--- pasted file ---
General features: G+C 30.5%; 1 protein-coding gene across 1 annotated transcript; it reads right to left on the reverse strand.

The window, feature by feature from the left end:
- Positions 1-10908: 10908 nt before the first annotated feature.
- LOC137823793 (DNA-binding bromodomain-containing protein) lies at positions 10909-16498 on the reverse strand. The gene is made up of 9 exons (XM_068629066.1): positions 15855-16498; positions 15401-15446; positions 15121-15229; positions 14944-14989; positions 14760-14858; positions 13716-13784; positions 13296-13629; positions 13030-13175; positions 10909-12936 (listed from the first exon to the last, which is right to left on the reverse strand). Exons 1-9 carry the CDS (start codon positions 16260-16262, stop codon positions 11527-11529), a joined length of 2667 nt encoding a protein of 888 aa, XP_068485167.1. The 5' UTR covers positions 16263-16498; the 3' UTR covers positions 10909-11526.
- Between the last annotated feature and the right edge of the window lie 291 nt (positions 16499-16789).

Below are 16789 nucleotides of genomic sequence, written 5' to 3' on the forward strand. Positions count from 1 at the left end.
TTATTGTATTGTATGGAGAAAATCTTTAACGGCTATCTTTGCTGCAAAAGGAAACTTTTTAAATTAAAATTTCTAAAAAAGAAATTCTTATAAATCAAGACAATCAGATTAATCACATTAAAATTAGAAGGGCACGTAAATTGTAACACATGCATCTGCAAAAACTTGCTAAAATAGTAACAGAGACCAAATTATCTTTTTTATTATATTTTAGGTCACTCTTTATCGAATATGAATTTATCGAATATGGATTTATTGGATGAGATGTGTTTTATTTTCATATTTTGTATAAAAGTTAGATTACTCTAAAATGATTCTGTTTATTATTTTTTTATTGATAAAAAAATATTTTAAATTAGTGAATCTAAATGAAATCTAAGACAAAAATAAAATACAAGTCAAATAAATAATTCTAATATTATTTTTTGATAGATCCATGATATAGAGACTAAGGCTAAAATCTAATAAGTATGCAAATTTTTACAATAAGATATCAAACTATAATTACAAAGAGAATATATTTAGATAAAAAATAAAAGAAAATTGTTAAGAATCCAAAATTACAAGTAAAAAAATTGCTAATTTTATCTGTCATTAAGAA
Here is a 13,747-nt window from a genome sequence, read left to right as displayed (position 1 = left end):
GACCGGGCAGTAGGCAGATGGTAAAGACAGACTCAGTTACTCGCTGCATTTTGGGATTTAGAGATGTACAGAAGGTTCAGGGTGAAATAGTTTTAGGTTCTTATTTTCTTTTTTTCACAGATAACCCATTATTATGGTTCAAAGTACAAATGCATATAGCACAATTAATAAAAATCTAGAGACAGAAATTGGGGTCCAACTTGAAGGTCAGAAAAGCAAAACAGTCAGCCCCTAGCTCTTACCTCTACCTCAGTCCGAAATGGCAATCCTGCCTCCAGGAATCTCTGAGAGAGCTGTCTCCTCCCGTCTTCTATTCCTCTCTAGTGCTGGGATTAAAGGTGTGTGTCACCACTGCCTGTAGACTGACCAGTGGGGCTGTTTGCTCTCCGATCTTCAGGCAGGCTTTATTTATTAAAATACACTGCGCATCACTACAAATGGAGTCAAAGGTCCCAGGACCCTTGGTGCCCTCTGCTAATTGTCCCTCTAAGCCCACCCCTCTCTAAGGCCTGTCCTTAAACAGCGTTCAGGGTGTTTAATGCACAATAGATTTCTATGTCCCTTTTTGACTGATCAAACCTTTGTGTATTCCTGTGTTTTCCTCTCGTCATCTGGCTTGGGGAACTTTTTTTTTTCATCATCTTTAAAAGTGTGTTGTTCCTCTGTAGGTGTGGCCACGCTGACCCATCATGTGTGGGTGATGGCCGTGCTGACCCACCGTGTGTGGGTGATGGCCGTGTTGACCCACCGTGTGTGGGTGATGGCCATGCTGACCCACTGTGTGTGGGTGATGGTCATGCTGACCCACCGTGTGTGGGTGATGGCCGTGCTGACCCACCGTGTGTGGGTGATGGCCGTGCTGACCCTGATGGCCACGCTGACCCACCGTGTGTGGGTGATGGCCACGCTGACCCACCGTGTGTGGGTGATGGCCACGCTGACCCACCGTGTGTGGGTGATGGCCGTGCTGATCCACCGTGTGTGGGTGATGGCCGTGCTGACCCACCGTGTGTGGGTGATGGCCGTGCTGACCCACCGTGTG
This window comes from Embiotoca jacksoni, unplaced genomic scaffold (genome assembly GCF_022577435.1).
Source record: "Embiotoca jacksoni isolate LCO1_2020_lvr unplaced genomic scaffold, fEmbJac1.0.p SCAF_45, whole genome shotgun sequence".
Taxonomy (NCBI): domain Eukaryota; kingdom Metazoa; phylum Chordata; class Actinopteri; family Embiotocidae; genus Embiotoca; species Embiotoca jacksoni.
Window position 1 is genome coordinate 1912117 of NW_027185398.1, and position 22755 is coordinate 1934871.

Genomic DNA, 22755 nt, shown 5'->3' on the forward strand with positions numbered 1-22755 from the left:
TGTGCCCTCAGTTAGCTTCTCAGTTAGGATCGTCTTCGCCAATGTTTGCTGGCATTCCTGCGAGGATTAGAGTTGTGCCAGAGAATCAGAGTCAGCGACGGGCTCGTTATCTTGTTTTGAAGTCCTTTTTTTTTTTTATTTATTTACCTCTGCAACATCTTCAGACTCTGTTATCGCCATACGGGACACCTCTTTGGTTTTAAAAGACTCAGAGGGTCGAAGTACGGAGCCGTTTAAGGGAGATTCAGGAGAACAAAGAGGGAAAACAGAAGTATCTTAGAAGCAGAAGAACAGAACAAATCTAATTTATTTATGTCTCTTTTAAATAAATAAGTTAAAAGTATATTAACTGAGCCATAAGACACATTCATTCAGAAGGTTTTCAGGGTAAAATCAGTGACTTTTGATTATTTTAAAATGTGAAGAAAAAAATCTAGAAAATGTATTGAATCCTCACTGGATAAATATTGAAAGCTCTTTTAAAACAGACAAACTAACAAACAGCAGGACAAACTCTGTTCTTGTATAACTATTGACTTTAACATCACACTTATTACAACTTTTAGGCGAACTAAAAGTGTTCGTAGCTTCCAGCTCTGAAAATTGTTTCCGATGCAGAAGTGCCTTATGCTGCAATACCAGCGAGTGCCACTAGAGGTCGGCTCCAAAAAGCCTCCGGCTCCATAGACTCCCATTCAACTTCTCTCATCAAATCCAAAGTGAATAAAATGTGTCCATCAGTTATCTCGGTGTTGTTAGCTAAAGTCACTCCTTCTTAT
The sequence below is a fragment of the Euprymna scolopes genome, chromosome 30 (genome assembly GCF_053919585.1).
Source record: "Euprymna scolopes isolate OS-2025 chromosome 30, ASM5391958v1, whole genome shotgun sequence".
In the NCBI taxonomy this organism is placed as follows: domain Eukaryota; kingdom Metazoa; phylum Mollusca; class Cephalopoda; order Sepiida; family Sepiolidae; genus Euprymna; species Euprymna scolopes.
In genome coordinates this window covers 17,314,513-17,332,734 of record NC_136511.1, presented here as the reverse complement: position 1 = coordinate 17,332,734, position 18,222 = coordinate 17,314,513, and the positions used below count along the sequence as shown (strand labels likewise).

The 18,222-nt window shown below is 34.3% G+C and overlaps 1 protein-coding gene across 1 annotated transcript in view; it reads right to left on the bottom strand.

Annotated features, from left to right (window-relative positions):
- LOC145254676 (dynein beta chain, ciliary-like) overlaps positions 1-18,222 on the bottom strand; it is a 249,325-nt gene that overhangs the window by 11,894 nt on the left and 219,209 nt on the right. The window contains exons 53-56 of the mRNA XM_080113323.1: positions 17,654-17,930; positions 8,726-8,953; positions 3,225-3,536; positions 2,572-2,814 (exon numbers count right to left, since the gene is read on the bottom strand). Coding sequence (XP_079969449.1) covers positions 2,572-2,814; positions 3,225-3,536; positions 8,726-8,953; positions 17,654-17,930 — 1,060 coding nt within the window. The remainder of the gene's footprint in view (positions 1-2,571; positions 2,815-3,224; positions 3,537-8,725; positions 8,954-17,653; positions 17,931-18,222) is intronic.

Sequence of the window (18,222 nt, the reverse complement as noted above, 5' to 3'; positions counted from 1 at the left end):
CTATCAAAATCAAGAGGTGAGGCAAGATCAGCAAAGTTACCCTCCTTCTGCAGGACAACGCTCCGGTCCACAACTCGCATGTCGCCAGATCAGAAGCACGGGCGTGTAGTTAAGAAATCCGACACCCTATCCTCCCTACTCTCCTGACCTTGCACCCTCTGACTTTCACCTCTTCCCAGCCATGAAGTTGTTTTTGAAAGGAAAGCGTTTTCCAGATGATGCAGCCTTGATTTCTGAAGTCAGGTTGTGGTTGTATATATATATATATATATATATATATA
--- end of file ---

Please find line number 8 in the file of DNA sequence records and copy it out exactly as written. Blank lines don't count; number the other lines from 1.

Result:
Here is a 13,747-nt window from a genome sequence, read left to right as displayed (position 1 = left end):